How to Make and Use the Best Buttermilk Substitutes

Real buttermilk imparts a rich, creamy tanginess to recipes that may seem hard to substitute. This fermented dairy product can work magic in both sweet and savory recipes. 

Thanks to its high lactic acid content (acidity), it reacts with baking soda in baked goods to contribute leavening and texture. 

I’ve made tons of recipes with buttermilk in my career as a pastry chef and baker. This incredible ingredient contributes fat, flavor, and tenderness to recipes like pie crust, buttermilk pancakes and waffles, cakes, biscuits, and quick breads. 

Buttermilk can also make scrumptious salad dressings, creamy pie fillings, and batters for fried chicken. 

You might be relieved to know that it’s easy to substitute, and you can still achieve that tenderness and rich texture that buttermilk brings via an alternative. Here are 8 of the top-performing substitutes to replace buttermilk in your recipes. 

The 8 Best Substitutes for Buttermilk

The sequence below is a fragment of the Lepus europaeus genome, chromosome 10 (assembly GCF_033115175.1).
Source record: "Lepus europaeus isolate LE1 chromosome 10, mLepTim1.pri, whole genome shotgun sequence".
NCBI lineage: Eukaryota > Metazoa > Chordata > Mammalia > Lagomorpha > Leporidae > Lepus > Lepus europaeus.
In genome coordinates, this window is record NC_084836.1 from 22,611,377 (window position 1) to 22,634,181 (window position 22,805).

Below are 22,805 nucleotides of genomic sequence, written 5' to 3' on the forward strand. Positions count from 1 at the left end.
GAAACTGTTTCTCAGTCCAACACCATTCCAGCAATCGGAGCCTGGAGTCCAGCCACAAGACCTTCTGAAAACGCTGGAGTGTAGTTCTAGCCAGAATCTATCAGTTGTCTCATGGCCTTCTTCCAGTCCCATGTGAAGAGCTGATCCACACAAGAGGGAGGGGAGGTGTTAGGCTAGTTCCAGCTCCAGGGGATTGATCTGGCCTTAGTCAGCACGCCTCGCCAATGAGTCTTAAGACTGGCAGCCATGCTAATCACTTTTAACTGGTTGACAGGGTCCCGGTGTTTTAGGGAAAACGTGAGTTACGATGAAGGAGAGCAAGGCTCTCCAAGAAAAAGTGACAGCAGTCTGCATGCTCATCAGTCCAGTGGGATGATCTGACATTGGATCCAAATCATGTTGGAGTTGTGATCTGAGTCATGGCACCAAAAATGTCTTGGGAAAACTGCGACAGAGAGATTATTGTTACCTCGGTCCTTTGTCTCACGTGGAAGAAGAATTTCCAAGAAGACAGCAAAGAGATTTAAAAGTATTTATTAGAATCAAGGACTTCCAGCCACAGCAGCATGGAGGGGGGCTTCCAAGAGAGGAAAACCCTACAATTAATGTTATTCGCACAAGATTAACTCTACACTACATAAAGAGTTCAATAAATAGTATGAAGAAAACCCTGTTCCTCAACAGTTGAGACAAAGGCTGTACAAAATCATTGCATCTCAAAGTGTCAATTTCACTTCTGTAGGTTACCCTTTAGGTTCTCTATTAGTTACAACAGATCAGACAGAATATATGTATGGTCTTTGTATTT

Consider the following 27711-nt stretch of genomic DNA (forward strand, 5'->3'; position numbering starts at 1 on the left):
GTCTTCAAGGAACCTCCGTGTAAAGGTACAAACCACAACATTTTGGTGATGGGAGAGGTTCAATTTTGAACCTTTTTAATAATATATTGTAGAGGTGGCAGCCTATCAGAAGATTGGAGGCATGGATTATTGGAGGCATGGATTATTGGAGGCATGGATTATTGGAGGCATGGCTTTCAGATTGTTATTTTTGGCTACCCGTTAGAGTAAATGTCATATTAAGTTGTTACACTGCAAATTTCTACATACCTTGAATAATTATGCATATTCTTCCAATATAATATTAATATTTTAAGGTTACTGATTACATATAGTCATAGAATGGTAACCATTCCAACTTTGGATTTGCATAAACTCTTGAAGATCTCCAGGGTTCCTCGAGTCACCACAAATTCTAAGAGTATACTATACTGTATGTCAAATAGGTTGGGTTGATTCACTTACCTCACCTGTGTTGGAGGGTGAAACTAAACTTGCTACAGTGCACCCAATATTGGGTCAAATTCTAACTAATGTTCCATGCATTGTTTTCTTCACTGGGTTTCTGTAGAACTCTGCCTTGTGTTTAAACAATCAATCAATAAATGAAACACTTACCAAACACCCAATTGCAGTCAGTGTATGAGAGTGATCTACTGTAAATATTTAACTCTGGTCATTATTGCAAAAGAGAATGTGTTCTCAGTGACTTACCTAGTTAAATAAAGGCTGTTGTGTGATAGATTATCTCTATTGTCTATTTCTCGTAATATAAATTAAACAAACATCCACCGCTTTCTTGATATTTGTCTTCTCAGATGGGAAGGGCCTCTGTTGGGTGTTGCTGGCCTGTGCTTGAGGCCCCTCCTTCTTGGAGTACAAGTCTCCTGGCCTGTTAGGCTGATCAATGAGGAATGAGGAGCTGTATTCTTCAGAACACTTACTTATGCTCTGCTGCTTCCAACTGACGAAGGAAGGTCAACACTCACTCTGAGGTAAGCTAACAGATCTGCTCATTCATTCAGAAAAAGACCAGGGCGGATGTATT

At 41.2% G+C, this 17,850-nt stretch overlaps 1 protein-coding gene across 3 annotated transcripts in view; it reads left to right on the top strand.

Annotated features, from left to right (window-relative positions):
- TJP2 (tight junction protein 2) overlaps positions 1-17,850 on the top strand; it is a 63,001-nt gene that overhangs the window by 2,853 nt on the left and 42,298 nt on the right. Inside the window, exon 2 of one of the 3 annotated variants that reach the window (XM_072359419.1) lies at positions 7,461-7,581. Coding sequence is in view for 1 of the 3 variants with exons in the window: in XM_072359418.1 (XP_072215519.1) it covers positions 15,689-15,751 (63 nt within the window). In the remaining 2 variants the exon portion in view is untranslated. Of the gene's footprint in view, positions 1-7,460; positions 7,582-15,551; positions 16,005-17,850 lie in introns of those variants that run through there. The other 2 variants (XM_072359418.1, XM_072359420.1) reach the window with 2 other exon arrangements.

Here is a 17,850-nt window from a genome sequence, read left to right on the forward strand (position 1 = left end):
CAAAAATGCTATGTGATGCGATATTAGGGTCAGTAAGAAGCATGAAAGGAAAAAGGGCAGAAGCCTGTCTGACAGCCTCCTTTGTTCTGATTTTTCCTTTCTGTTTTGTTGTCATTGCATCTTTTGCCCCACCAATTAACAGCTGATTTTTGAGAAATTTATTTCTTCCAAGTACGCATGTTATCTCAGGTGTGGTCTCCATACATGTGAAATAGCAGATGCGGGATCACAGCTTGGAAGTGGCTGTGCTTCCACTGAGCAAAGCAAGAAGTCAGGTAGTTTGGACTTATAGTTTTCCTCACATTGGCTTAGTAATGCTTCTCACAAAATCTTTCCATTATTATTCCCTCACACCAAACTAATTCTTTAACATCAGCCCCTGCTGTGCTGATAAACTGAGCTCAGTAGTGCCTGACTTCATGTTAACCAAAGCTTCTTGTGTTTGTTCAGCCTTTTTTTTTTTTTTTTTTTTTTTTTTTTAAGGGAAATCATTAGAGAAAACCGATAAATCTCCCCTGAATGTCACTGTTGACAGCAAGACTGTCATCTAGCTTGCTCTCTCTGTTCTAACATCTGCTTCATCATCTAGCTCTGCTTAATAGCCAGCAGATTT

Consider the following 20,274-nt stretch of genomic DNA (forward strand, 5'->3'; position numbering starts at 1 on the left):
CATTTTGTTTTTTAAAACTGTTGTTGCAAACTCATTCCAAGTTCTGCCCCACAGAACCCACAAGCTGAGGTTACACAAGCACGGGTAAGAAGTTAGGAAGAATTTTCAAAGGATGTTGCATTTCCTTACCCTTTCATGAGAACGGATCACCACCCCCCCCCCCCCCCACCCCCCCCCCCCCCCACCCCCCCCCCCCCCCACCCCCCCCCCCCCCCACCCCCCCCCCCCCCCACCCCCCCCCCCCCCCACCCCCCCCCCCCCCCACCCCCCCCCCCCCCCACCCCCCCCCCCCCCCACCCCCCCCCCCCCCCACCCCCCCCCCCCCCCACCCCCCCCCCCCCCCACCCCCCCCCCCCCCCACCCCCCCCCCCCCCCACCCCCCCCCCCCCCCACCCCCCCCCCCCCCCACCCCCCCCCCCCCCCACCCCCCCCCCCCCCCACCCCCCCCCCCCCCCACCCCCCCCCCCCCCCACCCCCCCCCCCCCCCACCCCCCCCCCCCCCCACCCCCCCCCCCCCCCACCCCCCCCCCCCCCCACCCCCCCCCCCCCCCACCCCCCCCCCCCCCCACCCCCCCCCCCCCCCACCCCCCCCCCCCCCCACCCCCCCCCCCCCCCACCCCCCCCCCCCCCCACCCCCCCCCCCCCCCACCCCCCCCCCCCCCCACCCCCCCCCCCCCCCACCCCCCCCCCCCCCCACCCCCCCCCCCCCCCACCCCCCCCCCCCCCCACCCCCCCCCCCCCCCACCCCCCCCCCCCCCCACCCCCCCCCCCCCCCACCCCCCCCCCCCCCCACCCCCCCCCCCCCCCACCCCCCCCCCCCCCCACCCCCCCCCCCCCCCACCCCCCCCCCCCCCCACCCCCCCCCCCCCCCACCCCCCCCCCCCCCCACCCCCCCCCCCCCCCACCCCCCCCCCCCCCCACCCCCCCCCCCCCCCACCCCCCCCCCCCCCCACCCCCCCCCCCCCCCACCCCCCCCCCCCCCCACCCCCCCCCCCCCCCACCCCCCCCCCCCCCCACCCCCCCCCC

1. Milk and Vinegar

milk in several different jugs and glass

If you have some milk in the fridge and vinegar on hand, then you already have one of the easiest buttermilk substitutes ready to go. 

This substitute can be used in any baking recipe that calls for buttermilk, from pie doughs to cookies. The acidity in the vinegar causes the milk to thicken and curdle slightly, mimicking the texture and flavor of buttermilk. 

To use this 1:1 substitute for buttermilk, measure 1 tablespoon of white vinegar into a liquid measuring cup. 

Then fill the cup with milk the rest of the way, to the 1-cup measuring line. 

Stir and let the mixture sit for 5 minutes to curdle. Use as directed in your recipe.

2. Milk and Lemon Juice